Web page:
This is the Mediterranean, but I have always wondered what kind of bronze-age wrecks might be found on the anoxic bottom of the Black Sea. In theory, stuff down there should be as well preserved as the Wasa, and there must have been some trade from the Mediterranean to the Bronze-age towns on the northern shores of Anatolia.
    I have always felt the Minoan civilization was a much greater gift to our heritage than the violent Abrahamaic religions (religions created by herders seem cruder and more violent than the agriculturalists-only ones).


  7. No, I don’t think so, Kevin. You and I may have read the saga but most people haven’t. Most people do not realize that there is no real connection between it and these burials. When they are told by National Geographic and the University of Cambridge that these people probably were an “elte killer” squad (their words not mine) they will believe it.


  8. Regarding engineering: One component in keeping the probe working that is not as obvious as the resilient metal chassis and the other hardware is the computer programs that have avoided stalling and have enabled the probe to move across the surface without real-time instructions from ground control.
    — — — — — —
    (Drastically OT) I must ask for your assistance in tracking down any English summary, google is no help.
    -A current Swedish news story that so far has not been translated in any major foreign news outlet is the innovation and refinement of reliable and fast drug testing using *exhaled air* (just like the alcohol testing Swedish police has done on drivers for decades).

    I see substantial positive consequences for society as a whole (archaeologists can now drive to work without worrying about drug-crazy motorits), keeping schools drug-free (nice if you are a parent) and making it harder for pushers to dominate the informal economy of prisons (good in case an RPG gets seriously out of hand…). However in the long term this also may have ethical implications.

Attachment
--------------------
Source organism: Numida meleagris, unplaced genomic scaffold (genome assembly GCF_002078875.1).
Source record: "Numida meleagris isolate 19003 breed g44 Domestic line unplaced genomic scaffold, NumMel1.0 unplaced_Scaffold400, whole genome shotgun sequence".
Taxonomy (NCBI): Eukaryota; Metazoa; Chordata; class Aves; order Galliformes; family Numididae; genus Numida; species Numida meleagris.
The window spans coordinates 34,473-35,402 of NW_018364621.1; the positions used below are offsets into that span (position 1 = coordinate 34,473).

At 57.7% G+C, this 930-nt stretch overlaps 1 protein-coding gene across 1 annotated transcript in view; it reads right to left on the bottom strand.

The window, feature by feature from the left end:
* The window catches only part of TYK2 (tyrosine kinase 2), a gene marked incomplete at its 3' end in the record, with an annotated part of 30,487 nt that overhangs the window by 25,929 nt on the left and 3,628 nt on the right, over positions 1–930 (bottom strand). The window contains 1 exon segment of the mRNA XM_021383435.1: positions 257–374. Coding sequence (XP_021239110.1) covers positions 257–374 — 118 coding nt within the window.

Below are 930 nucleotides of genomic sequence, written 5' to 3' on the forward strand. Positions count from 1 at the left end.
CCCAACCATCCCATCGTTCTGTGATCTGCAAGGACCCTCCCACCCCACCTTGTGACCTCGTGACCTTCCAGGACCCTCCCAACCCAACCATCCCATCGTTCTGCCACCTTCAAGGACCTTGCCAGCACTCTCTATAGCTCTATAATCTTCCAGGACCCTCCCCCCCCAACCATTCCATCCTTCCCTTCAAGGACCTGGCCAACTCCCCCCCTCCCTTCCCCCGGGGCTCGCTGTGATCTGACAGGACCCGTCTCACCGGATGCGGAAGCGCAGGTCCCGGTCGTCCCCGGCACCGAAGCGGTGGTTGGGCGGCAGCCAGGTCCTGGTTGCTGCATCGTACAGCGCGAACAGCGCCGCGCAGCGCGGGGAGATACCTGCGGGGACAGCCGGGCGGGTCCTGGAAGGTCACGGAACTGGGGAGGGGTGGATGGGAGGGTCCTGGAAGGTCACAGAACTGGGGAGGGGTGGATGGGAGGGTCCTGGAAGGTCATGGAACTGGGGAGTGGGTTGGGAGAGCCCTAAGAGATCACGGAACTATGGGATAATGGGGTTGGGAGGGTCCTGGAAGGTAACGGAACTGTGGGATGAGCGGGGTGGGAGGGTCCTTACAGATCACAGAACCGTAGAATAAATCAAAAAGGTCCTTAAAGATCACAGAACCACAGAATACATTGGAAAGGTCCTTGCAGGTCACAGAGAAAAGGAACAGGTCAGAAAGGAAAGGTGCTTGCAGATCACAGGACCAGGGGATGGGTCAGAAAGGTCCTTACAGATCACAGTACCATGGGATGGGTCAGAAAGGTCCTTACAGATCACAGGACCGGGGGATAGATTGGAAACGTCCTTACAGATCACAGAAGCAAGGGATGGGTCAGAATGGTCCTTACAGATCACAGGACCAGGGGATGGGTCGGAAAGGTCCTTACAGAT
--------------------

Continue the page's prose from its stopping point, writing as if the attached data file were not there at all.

Just how much surveillance should there be?


  9. Haha Matt when you put it that way I see your point, at least as far as the headline is concerned. However, in fairness, the article gave a pretty good treatment of other possibilities — executed mercenaries, massacred Danelaw residents — that strike me as a little more probable.

    I don’t think pure archaeology needs to be afraid of conjecture. One can hardly unearth an ancient artifact without wondering how it relates to other things we know about the period, and conjectures make for much sexier headlines than simply the fact that ancient bones were found. After all, our own gracious host titled his book “Mead Halls of the Eastern Geats” without, as far as I can tell, actually finding one, though we think they must have existed.


  10. “How long is it since the last time you thought of them?” Well, if you follow the blog http://roadtoendeavour.wordpress.com by an ardent British fan of Opportunity, there’s hardly a 24-hour interval in which you don’t think about this amazingly sturdy rover. NASA has apparently left the outreach for this mission almost entirely to its international fanbase – which does a better job in processing the images from the Martian surface anyway, as the chief scientist of the Mars rovers freely admits.